How to Better Understand Others

A friend of mine and I had a long discussion a while back about looking inward at ourselves. We were talking about whether finding our faults, taking personality profiles, mode of operation analyses, the Enneagram studies, genograms and other evaluations where actually important. And why we as believers in Jesus, focus so much of our time on them as opposed to “just the Word.”

Up to this point, there had been a wave the past decade or so prior, of spiritual formation and focusing inward on ourselves…”the journey within,” I’ve heard it called. Though I perhaps dabbled in it growing up, asking God to search my heart, and then ask for forgiveness for those things, it was never an intentional desire. The intentional, continual and consistent inward journey only began about six  years ago. I’ve talked about it before in other posts, but it really was a stripping away of falsities and untruths that were either put on me or I had accepted as truth.

I have had many conversations the past few years on the idea that we just need the Bible and nothing else, and all of these extra things were a waste of time, taking away from the Truth of the Gospel. Some have said those very words and, sadly,  weren’t open to the idea that perhaps other things may add in our understanding of Christ, ourselves and ourselves in Christ. I also used to be this way, until I came to a point and began to realize that there is a great journey both inward and upward in my soul.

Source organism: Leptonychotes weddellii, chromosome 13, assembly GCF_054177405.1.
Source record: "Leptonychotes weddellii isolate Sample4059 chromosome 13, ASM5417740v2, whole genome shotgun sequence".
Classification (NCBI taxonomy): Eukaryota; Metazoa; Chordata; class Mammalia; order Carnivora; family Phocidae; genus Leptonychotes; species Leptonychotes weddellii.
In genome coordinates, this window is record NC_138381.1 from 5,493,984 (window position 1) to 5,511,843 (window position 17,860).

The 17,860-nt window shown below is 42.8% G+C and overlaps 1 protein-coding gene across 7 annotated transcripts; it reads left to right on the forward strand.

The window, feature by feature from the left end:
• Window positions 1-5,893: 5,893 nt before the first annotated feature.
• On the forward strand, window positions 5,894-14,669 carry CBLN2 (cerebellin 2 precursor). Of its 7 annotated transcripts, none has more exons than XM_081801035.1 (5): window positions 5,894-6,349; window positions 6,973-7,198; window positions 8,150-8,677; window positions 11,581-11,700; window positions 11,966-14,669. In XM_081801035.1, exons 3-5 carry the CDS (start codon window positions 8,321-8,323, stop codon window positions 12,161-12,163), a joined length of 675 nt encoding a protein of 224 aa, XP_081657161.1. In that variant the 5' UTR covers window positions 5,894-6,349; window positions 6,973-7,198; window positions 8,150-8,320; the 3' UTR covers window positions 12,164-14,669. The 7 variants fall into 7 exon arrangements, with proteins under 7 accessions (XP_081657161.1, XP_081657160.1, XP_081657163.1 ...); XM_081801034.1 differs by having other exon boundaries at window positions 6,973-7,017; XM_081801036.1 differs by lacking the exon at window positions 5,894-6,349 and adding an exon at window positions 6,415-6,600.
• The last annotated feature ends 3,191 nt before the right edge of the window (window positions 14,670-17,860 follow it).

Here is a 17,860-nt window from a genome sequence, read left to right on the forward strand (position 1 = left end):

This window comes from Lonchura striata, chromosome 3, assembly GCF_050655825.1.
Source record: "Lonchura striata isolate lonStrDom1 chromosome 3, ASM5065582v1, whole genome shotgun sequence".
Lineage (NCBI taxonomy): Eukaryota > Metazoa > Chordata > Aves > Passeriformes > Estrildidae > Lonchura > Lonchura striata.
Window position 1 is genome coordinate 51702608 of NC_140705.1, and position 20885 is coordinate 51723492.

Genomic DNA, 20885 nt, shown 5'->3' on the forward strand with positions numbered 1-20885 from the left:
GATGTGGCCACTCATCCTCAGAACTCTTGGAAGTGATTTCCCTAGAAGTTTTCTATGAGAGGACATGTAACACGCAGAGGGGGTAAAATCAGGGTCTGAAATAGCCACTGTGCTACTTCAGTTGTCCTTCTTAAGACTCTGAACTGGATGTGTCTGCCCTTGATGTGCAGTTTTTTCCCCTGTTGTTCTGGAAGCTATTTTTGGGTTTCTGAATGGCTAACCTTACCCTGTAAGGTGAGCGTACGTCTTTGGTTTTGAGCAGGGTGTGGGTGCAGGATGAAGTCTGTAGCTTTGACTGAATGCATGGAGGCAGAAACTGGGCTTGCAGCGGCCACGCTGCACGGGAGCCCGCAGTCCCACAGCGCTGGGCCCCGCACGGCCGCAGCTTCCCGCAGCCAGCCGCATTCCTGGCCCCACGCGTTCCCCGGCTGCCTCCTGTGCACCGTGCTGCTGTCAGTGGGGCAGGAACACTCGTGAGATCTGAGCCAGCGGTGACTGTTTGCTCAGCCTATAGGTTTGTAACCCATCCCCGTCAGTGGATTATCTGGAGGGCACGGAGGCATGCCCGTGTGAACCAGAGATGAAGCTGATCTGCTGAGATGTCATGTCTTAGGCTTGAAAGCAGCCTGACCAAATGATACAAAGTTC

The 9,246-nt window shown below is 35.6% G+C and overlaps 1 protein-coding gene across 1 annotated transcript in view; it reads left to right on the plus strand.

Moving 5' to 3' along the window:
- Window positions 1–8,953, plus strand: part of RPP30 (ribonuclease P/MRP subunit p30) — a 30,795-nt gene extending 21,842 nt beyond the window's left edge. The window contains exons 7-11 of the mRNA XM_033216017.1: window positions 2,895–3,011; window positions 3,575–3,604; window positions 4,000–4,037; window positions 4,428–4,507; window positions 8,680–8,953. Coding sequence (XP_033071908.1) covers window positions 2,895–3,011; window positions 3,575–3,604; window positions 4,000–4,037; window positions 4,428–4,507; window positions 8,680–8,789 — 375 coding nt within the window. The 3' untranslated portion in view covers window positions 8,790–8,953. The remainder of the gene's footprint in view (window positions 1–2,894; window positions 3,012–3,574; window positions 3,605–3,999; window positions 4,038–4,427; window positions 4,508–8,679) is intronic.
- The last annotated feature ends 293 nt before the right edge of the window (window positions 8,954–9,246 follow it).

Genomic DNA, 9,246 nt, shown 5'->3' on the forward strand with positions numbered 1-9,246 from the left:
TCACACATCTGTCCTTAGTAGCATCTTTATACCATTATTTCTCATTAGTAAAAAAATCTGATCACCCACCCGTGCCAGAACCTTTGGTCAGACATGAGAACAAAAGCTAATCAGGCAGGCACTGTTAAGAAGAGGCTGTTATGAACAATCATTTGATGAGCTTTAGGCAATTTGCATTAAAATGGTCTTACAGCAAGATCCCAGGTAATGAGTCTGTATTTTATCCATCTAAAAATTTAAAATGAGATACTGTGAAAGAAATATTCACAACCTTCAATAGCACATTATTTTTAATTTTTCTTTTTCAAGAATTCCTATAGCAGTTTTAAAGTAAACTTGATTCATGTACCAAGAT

Marjorie Thompson said in her book, “Soul Feast: An Invitation to the Christian Spiritual Life,” that  “One of the most precious results of self-knowledge is greater compassion.   The more clearly we see ourselves, the harder it becomes to  judge the weaknesses and failures of others.” I’ve also found this to be true. The moment I am quick to judge, I also quickly remember when I acted similarly and suddenly have more grace. I am human, so it doesn’t happen all the time, but I hope it has become more frequent (that might be a question for Iris 🙂

Looking at scripture we see the same pattern. The more the disciples began to understand themselves and those around them, the more compassion they began to have towards others. No more talking down to those sick, in need or children. In the early church and church history we also see this pattern. The early Desert Fathers and Mothers, missions to help the poor, sick and destitute all understood this concept as they practiced daily times of silence and meditation on scripture .

 The more clearly we see ourselves, the harder it becomes to  judge the weaknesses and failures of others. -Marjorie Thompson 

As with anything, this life of following Jesus requires a change of perspective from what we know. No matter what culture, social strata or color of skin, we all need to see life from  different perspectives in order to have a fuller understanding of ourselves and the God we serve. When we have a better understanding of ourselves, we then are able to come to others in humility, to learn from them and about them. To better understand them and give grace as grace as been given to us.